Elmore Leonard, a one-time Campbell Ewald copywriter who became one of the most popular novelists of his day, passed away Tuesday following a stroke suffered in late July. He was 87.
Leonard's assistant announced the news on the writer's Facebook page.
Several of Leonard's works became popular films, including "Get Shorty" and "3:10 To Yuma."
Leonard was born in New Orleans. His family moved to Detroit in 1934 and he remained in the area ever since, graduating from U of D Jesuit High School and earning a degree in the English and philosophy from the University of Detroit.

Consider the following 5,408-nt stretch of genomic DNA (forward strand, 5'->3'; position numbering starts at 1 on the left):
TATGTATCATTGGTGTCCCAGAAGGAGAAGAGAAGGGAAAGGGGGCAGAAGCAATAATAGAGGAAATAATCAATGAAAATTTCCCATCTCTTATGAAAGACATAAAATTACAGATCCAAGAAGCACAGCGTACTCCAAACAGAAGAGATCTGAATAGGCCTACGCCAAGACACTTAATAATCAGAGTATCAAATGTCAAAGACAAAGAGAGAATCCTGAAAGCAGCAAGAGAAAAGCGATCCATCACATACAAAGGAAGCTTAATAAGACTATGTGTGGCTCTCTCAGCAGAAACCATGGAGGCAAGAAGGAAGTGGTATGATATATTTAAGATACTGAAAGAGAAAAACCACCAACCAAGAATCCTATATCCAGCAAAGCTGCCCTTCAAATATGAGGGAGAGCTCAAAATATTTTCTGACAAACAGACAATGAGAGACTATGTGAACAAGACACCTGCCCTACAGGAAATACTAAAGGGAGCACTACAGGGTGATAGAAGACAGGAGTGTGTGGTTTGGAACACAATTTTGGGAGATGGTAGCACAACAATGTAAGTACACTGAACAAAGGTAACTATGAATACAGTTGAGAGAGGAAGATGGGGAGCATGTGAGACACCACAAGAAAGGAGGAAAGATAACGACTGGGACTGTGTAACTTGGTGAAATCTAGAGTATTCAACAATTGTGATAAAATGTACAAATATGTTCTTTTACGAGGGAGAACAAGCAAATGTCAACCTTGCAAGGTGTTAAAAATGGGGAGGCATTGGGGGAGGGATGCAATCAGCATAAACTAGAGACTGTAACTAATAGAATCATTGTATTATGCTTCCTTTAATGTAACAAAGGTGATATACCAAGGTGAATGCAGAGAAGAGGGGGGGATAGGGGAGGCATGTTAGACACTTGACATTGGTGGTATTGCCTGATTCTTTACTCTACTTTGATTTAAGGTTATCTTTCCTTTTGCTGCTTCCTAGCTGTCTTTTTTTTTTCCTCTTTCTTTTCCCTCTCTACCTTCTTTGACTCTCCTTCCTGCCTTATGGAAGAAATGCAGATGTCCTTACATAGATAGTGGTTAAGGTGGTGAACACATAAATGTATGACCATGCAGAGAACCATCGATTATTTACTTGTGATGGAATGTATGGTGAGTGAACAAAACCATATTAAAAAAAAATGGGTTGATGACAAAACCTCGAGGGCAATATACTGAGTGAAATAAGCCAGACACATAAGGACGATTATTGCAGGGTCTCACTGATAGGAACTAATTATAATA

Known primarily for writing western and mystery genre fiction, Leonard's style was praised by writers such as Martin Amis, who said Leonard's "prose makes Raymond Chandler look clumsy."
"My most important rule is one that sums up the 10: If it sounds like writing, I rewrite it," Leonard wrote of his style in an essay entitled Elmore Leonard's Ten Rules of Writing. "Try to leave out the part that readers tend to skip."